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Issue 78 - January 25, 2012
Welcome to issue 78 of Ruby Weekly. Been on the road the last couple of days so still didn't get around to many design tweaks - eugh! But we now have a 'tips' page where you can submit links for potential inclusion in Ruby Weekly, so if you're releasing something or have written a cool post, fill out the form and you may be in Ruby Weekly next week :-) - Peter.
DHH has unveiled Rails 3.2! Not quite as big a deal as 3.1 but has a faster development mode, faster route recognition, a tagged logger, and more. With Rails master now aiming at 4.0.0, it seems 3.2 may be the last version of Rails to support Ruby 1.8.
Michael Hartl's "Rails Tutorial" site has been incredibly popular over the last year and he's now finishing up a 2nd edition that's fully updated to Rails 3.2 standards. The first 5 chapters are already good to go and can be read no-cost, as always, at railstutorial.org.
Deploying a new feature? Load testing? Debugging a performance issue? Get your server metrics in real time for immediate feedback. You’re just "gem install scout" away from easy, Ruby-powered server monitoring.
Pat Allan loves Michael van Rooijen's 'backup' gem so much that he wants to to convince you to use it, by showing you two examples of why he finds it so useful. It does seem pretty handy..
Smalltalk was the first purely object oriented language (though Simula included objects before it) and it heavily inspired Ruby's initial development. Victor Savkin thinks that Rubyists could learn a lot from playing with Smalltalk.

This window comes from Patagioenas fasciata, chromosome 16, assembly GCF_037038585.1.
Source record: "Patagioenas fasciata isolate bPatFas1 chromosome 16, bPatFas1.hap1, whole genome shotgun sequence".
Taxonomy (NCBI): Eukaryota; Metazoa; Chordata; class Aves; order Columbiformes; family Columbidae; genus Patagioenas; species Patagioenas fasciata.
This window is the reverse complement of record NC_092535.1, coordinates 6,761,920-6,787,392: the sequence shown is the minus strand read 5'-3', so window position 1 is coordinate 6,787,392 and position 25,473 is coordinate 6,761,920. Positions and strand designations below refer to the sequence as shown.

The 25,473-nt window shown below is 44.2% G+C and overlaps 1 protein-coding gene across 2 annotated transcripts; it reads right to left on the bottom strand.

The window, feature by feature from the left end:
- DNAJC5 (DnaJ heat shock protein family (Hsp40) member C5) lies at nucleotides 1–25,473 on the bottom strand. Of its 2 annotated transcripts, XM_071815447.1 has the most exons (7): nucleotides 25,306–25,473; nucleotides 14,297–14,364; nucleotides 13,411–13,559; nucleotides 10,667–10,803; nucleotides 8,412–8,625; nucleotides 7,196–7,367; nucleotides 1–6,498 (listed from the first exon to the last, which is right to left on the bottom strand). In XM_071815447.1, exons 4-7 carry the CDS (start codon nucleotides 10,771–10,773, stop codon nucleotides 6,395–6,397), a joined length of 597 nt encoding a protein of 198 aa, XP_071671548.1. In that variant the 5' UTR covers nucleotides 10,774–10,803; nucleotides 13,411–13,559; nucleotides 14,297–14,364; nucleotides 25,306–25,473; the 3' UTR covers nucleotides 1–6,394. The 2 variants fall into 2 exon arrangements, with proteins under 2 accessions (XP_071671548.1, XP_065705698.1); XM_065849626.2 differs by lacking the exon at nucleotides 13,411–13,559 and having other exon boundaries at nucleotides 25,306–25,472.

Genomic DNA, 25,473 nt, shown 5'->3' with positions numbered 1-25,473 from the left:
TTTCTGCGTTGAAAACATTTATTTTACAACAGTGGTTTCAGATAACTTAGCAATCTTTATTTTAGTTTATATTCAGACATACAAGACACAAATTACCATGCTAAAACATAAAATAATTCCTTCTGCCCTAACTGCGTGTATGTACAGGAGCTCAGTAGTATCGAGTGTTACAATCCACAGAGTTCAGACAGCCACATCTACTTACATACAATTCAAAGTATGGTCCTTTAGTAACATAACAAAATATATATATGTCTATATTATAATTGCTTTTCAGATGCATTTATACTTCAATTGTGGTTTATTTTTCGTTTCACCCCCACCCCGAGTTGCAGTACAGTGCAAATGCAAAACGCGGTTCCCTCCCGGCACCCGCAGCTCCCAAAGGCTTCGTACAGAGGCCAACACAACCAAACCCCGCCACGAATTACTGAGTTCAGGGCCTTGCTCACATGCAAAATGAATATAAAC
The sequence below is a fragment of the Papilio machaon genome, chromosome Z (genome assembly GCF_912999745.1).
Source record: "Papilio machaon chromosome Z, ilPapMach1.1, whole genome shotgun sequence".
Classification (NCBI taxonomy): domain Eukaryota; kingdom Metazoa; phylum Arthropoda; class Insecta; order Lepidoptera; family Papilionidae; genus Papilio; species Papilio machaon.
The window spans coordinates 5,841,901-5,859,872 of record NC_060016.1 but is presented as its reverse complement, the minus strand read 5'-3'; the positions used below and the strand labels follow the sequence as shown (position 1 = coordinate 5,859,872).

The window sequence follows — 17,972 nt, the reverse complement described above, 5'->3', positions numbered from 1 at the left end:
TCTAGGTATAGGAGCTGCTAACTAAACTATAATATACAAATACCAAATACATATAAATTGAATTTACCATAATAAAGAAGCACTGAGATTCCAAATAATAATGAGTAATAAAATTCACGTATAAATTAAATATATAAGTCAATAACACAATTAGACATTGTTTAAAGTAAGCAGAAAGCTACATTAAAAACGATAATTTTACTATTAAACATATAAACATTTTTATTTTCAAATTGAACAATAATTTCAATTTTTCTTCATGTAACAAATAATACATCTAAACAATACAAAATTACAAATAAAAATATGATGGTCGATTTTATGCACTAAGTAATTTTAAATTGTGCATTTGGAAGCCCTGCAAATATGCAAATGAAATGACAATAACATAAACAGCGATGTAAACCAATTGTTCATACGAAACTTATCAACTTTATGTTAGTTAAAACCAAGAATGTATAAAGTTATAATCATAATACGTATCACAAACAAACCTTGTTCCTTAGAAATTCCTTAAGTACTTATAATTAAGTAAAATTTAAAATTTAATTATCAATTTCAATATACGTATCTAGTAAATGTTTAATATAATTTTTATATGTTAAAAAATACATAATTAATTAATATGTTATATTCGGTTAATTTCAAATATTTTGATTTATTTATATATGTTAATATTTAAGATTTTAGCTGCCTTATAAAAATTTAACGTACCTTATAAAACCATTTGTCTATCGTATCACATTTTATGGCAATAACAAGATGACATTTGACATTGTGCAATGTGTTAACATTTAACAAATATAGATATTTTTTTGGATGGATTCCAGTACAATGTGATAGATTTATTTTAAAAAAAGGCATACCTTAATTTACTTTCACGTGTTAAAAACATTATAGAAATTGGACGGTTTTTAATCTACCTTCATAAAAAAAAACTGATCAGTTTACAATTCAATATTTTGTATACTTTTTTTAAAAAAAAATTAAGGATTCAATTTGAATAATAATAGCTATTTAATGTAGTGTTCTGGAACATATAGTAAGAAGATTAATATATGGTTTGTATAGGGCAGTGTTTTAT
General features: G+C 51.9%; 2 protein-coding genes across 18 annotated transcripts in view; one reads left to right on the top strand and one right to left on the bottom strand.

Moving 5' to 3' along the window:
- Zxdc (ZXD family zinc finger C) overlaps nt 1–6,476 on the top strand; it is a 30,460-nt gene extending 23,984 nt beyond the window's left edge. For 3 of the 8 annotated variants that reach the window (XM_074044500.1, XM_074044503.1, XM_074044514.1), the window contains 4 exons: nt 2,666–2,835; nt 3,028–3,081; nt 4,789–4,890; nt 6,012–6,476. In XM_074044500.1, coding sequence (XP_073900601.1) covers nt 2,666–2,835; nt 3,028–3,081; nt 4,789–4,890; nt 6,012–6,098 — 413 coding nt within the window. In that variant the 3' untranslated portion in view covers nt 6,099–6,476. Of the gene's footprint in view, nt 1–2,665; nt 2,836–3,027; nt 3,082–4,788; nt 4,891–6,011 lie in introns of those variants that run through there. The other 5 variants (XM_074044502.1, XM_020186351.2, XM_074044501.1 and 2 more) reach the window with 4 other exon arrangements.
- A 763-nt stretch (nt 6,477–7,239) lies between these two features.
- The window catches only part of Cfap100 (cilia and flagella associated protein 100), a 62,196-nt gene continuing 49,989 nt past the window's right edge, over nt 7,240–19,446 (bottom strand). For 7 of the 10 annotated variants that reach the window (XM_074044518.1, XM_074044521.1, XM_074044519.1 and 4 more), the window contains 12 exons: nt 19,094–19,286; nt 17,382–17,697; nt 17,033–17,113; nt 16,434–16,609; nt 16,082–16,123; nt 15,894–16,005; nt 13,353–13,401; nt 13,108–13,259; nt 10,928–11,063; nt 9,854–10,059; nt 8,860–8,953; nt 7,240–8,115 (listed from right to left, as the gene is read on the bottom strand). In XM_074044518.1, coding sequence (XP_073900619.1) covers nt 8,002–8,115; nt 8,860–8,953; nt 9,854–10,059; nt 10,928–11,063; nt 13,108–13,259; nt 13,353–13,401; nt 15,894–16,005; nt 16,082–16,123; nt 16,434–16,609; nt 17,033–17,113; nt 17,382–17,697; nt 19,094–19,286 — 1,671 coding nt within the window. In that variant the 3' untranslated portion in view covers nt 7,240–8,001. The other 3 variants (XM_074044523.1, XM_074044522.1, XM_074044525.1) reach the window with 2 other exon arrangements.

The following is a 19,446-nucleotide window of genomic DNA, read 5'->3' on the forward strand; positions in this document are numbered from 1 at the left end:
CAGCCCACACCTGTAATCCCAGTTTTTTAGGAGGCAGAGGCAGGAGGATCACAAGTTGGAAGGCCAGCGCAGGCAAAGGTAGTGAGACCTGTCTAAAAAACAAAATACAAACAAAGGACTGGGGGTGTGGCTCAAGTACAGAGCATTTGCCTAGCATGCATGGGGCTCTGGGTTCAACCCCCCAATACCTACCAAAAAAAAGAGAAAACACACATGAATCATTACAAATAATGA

DCI (Data, Context and Interaction) is an interesting object oriented pattern that's been discussed in the Ruby community lately, but Mike Pack thinks most articles oversimplify its use. In this post, he digs into the idea.
systemd is a system and service manager for Linux (and replacement for the System V init daemon). Here, Marcin Kulik looks at how a socket-based Ruby server can take advantage of systemd's socket activation feature.
Michal Papis of Engine Yard looks at the 'stable' release of RVM (Ruby Version Manager) and how to install and use it. Some handy RVM tips here.
In the latest RailsCasts episode, Ryan Bates looks at the newly released Rails 3.2 and shows off some of its new features. Short and sweet in just 9 minutes.
Originally a Google idea, XML sitemaps are now used by several search engines and SitemapGenerator will generate Sitemap 0.9 compliant sitemaps for you from Ruby. Includes Rails integration too but is otherwise framework agnostic.
tconsole is a testing console for Rails based around MiniTest (also supporting Test::Unit). It allows you to issue commands concerning what tests to run, and see their test output.
Implementing a small Lisp interpreter is the super geeky equivalent of 'hello world' and Michael Fogus (author of The Joy of Clojure) deftly pulls it off in 32 lines of Ruby here.
Hosting company Rackspace is looking for a developer with Ruby or Python experience (and maybe even Erlang!) to work in its foundation software development team. If Git, Capistrano, MongoDB, and Rails are all interesting to you, check it out.
Address: Office 30, Lincoln Way, Fairfield Enterprise Centre, Louth, Lincs, UK, LN11 9EJ